Then, in Marseille waiting to escape the country, in exile in north america and the caribbean, clandestinely in Paris and elsewhere throughout france, the whole socalled diaspora of the second world war, is this an occultation or not? Less public for sure, but forced onto the activities by external circumstances rather than a volontary choice. And what about czech surrealism between 1947 and 1967? Clandestine, tough, but occultated? What about the so-called “desert years” of the french group between 1977 and 1990? Hard and non-public, but occultated? We are getting into the sphere of mere rationalisations, just like the famous occultation of the pataphysical college for several decades, simply because of lack of inspiration and resources.

But also the strategy of avoiding publicity will sometimes seem like making a big fuss over how things go on spontaneously. In 1929, surrealism and its scandals was a hot topic for the gossip press, particularly since many associates of the surrealists and even some of the surrealists themselves made a living by writing for newspapers. Nowadays, this is not so much so. In the eye of current mass media, surrealism is outdated, and as a rule quarrels are interesting only inasmuch as the participants are celebrities, and you become a celebrity only by hard labor of marketing your person. Contemporary journalists will occasionally get the idea that they might do a “thing” about this funny hyperradical living corpse, but usually any afterthought, restrictions, slowness, on our part will make them loose interest. To get represented in mass media, you will first have to adapt yourself to the particular requirements of media logic in general and to the specific journalist who will mediate it.

With a deeper understanding of mass media and the function of the public sphere, developed by frankfurt critical theorists and by situationists among others, we do see that the mass media is not a separate evil but an integrated part in the general ideological machinery.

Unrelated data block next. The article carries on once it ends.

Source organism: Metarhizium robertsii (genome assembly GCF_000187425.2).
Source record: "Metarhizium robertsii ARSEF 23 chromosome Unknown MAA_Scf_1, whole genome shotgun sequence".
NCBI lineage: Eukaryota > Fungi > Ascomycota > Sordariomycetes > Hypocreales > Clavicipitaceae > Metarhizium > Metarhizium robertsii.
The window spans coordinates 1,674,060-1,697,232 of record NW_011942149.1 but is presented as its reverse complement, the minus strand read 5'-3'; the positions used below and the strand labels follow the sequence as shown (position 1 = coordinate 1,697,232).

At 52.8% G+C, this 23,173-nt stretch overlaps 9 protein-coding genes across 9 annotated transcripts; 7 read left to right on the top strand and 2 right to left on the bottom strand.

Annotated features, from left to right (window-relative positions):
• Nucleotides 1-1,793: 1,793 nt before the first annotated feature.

Occultation, staying out of the limelight, primarily still means not allowing the mass media any real insight, not accepting the conditions for mass media representation, not marketing surrealism or oneself through the available marketing channels and with the available marketing mechanisms. This seems again rather obviously fundamental to organised surrealism after the 60s.

But with critical theory, with the situationists’ concept of the society of the spectacle, and with the swedish surrealists’ concept of the personality market, the ground is obviously open for broadenings and further developments of the concept of occultation too. But before this is explicitly done, let’s stick to the basics of speaking freely only in selfcontrolled media, of always treating journalists and academics with proper suspiciousness, of considering public activities as tools among others, keeping alive a strategic and theoretic discussion about them all.

The astronomical sense of occultation is a subjective phenomenon, it is about blotting out lights from our view. We spontaneously apply this to surrealism as a question of darkening our actions to the eyes of the public. But the reverse is also important, the big inkblob that hides all the mass media news, advertisements, entertainment, all these frenzied meaningless appearances. This is what the swedish group once started an investigation of in terms of the “cold hand” and even more the “silent hand”; the big palm of silence blotting out the damned noise, making it possible to hear again. Of course this formula could be reduced to zen buddhism or to radical conservatism, but of course a surrealist perspective is not identical to those.